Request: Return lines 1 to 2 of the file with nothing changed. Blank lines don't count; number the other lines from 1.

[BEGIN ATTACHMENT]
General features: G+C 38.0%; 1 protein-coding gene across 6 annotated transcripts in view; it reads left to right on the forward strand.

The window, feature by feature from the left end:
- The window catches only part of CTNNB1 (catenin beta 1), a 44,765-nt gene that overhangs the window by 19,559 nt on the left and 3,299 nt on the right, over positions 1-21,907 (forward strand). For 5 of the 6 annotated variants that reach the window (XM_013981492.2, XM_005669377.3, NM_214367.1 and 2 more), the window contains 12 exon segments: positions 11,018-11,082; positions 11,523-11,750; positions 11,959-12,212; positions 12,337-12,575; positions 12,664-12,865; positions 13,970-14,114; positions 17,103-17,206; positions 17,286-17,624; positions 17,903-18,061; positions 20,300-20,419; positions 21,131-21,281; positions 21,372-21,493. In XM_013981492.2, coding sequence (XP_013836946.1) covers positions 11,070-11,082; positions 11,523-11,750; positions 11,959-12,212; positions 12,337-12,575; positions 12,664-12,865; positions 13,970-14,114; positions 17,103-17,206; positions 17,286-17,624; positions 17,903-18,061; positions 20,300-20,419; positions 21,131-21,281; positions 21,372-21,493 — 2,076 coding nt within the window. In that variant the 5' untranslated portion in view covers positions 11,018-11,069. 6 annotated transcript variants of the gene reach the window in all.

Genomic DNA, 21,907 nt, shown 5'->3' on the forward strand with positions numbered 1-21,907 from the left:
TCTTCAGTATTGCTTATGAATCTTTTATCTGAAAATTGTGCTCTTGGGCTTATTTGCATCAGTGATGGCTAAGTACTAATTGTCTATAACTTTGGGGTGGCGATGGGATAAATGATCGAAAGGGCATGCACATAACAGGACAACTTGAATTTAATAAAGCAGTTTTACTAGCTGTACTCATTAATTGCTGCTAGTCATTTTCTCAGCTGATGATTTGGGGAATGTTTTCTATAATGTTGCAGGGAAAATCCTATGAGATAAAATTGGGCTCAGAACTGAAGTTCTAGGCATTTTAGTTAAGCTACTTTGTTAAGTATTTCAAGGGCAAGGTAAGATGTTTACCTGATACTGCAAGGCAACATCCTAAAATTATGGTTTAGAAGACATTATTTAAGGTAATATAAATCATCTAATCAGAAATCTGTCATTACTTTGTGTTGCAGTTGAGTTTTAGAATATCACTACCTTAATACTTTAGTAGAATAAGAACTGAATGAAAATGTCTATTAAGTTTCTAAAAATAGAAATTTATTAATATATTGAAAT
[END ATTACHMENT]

General features: G+C 38.0%; 1 protein-coding gene across 6 annotated transcripts in view; it reads left to right on the forward strand.

The window, feature by feature from the left end: